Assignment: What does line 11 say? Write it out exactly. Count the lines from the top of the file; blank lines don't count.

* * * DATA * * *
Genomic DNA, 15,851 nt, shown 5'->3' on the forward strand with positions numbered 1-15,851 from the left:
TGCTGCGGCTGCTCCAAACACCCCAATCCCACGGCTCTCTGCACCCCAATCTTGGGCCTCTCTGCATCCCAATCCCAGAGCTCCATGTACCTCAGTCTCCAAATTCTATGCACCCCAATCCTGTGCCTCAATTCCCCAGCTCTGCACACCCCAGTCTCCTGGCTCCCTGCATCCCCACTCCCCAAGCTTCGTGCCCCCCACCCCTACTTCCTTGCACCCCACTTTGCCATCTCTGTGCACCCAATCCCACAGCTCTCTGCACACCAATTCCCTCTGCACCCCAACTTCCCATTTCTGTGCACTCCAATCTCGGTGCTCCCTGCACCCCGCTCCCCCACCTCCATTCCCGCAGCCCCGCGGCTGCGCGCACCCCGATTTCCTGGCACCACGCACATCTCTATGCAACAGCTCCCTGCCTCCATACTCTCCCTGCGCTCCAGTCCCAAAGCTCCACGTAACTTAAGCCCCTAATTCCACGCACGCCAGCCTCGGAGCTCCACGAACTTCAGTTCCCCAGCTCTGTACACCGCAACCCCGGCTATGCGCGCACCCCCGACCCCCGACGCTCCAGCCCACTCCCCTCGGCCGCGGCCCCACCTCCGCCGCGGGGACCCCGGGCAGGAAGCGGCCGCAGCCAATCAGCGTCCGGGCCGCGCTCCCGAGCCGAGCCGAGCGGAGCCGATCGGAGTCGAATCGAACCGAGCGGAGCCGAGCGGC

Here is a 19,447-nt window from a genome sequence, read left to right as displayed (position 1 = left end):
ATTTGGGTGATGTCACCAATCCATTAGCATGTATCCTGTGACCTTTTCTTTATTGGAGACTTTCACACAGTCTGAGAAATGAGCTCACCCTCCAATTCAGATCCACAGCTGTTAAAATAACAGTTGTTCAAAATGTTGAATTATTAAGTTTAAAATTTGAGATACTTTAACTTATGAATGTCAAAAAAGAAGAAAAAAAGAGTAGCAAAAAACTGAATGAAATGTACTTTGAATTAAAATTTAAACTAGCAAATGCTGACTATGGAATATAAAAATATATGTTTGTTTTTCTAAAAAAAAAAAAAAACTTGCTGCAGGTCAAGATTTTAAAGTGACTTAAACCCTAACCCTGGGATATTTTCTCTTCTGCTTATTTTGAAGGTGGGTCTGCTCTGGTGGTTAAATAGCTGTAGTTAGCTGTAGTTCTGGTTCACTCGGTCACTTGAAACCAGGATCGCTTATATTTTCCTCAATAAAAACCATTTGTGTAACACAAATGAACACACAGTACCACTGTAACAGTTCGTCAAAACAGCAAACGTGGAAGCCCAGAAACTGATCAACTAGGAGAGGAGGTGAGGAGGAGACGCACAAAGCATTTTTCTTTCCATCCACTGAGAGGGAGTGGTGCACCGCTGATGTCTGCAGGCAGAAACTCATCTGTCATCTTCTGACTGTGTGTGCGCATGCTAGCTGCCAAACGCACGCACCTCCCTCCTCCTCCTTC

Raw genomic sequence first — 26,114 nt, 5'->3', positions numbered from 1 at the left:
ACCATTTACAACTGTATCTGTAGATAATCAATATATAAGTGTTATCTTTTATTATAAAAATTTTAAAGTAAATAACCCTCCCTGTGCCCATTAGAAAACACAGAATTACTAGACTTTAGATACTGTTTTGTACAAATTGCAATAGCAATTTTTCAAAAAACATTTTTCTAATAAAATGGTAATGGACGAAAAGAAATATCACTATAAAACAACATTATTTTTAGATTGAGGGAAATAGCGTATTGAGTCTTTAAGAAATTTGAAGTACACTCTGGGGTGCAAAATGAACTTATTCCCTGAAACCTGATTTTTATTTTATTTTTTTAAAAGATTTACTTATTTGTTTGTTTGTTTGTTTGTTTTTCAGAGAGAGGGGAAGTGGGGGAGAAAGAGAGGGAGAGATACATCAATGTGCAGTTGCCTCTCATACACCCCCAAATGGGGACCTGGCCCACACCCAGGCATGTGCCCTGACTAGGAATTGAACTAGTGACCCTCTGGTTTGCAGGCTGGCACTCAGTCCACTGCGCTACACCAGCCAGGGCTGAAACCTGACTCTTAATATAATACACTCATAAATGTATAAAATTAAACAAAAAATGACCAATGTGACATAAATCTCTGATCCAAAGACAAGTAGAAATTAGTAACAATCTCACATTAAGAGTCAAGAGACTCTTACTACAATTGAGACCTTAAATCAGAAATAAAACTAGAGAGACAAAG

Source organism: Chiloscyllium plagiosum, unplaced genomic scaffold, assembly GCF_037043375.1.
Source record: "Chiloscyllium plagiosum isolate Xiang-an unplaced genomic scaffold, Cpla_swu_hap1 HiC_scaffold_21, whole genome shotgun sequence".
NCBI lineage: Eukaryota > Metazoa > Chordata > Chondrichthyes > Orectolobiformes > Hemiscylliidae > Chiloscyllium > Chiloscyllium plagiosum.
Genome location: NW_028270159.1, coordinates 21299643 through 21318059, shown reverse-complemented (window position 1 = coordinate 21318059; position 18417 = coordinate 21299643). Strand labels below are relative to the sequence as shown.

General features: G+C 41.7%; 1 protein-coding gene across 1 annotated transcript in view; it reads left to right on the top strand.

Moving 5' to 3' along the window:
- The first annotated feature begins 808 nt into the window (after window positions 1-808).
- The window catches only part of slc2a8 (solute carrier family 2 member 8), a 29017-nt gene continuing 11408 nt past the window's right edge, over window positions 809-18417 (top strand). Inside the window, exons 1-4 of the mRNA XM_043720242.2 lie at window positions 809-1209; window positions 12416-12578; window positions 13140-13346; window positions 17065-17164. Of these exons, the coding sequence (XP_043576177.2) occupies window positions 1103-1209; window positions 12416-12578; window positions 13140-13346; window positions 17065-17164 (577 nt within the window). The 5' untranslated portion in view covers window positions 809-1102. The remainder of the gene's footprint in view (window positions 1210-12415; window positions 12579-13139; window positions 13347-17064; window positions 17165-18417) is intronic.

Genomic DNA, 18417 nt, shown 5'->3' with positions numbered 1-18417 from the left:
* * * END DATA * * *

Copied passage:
General features: G+C 41.7%; 1 protein-coding gene across 1 annotated transcript in view; it reads left to right on the top strand.